Top 20 Books All Women Should Read

As health and wellbeing of our whole community is our top priority, we have made the decision to cancel the Storyhouse Women Weekend this year. We had an amazing lineup of events, talks, debates, theatre, music, dance lined up for 2020, which we hope to revisit soon.

In the meantime the Library Team at Storyhouse have selected a collection of books that tell stories of women who spoke out, who fought back, who rebelled, who led and who inspired.

Almost all are set against a backdrop of different periods in history and all from a completely unique voice.


1. A Different Kind of Daughter by Maria Toorpak

Maria Toorpakai Wazir has lived her life disguised as a boy, defying the Taliban, in order to pursue her love of sport. Coming second in a national junior weightlifting event for boys, Maria decided to put her future in her own hands by going in disguise. When she discovered squash and was easily beating all the boys, life became more dangerous.


2. The Exact Opposite of Okay by Laura Steven

Izzy never expected to be eighteen and internationally reviled. But when explicit photos involving her, a politician’s son and a garden bench are published online, the trolls set out to take her apart. Armed with best friend Ajita and a metric ton of nachos, she tries to laugh it off – but as the daily slut-shaming intensifies, she soon learns the way the world treats teenage girls is not okay. It’s the Exact Opposite of Okay.


3. The Diary of Anne Frank

One of the most famous accounts of living under the Nazi regime of World War II comes from the diary of a thirteen-year-old Jewish girl, Anne Frank. Today, The Diary of a Young Girl has sold over 25 million copies world-wide.


4. Cilka’s Journey by Heather Morris

The sequel to the bestselling The Tattooist of Auschwitz, Heather Morris’ poignant, profoundly humane book traces Cilka’s path from concentration camp to Siberian gulag. Once more approaching an emotionally charged period of history with sensitivity and depth.


5. Things a Bright Girl Can Do by Sally Nicholls

In the political turbulence of Edwardian Britain, three young women from very different walks of life hear the call for equality and justice. Nicholls imbues the suffragette movement with personal as well as social drama, vividly recreating an exhilarating era of progressive change.


6. Nobody Told Me by Hollie McNish

Winner of the Ted Hughes Award for New Work in Poetry 2016 and former Storyhouse poet-in-residence. A lyrical take on pregnancy and parenthood. This beautifully written book includes a series of poems and stories, lifted from Hollie’s personal diaries on becoming a parent, and documents her journey from pregnancy to taking her child to pre-school for the first time.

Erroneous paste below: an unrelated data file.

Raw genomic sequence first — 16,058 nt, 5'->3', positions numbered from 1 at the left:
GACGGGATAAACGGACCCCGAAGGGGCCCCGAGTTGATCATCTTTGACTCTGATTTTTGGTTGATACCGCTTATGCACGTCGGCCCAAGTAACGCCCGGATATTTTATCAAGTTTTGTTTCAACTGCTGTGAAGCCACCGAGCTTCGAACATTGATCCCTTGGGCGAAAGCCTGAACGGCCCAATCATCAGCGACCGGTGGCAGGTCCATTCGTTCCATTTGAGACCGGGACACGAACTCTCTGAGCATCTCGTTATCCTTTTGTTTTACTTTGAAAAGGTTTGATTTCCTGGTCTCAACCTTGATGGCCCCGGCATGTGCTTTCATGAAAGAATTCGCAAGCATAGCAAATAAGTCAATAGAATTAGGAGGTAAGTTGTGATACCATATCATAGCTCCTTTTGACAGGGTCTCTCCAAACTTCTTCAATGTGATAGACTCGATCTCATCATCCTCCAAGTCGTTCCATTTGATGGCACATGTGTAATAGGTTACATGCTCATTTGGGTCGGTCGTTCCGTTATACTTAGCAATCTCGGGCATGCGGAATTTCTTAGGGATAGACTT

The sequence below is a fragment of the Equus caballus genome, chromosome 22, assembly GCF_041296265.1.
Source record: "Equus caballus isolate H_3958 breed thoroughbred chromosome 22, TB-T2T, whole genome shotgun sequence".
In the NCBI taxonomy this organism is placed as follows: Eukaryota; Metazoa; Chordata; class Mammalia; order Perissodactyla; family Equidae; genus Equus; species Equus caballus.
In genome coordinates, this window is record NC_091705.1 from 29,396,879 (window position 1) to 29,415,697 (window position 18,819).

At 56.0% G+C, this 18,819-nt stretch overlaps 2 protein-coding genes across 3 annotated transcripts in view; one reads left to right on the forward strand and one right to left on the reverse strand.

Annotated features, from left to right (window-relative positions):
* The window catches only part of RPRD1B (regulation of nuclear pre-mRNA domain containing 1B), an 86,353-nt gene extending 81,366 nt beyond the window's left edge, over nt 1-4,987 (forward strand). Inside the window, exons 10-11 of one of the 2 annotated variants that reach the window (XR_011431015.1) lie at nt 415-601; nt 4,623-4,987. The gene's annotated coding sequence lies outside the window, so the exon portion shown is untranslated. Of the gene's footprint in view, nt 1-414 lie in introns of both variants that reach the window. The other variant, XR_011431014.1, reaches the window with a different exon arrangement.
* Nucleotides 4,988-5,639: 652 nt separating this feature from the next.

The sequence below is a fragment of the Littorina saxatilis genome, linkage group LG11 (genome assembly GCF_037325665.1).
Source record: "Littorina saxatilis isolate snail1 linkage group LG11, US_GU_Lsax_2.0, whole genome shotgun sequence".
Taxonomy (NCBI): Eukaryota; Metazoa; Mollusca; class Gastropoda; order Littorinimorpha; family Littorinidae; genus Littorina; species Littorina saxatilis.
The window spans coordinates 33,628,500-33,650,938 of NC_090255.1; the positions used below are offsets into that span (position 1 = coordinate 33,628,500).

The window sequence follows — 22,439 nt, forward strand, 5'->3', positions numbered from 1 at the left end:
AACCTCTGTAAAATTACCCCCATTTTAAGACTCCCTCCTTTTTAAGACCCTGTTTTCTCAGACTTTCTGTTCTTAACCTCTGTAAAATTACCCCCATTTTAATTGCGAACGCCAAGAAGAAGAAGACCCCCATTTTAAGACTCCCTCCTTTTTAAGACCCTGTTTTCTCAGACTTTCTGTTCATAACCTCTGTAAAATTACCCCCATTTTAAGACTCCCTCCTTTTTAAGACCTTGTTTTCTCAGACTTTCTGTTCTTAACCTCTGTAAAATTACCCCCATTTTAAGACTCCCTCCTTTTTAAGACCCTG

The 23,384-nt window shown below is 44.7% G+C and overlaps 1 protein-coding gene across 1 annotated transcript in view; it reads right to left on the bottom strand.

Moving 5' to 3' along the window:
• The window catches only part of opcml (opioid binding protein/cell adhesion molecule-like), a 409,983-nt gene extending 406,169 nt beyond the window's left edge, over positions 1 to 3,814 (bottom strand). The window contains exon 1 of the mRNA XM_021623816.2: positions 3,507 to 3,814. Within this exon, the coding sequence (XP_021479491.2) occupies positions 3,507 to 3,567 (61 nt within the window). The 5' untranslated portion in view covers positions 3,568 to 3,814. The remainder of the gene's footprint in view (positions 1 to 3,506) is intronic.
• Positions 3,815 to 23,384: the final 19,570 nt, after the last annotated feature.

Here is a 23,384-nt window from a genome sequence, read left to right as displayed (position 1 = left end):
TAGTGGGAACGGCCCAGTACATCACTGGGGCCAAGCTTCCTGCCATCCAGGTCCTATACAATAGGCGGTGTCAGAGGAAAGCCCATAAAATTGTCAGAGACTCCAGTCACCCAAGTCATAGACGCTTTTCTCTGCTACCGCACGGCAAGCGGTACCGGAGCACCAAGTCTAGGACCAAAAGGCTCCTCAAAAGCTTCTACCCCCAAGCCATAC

7. Educated by Tara Westover

Westover’s journey from an Idaho mountain- girl who, according to the state, did not exist to a Cambridge-educated, sharply intelligent young woman is detailed with candour and grace in this remarkable memoir. Both a fascinating snapshot of survivalist, rural America and an uplifting tribute to the power of self-knowledge, Educated is a singularly gripping work of non-fiction.


8. Girl Woman Other by Bernadine Evaristo
Winner of the Booker prize 2019. Kaleidoscopic in theme and incandescent in tone, Evaristo’s panorama of modern black womanhood resounds with an astonishing diversity of voice and character as seen across a changing century. Tracking the lives and loves of a dozen British women through generations and social classes, Girl, Woman, Other weaves a distinctive, illuminating tapestry of modern British life.


9. The Bluest Eye by Toni Morrison
Nobel prize-winning author of Beloved, Toni Morrison’s debut novel immerses us in the tragic, torn lives of a poor black family in post-Depression 1940s Ohio.


10. Bad Feminist by Roxane Gay

In these funny and insightful essays, Roxane Gay takes us through the journey of her evolution as a woman of colour while also taking readers on a ride through culture of the last few years and commenting on the state of feminism today.



11. #Girlboss by Sophia Amoruso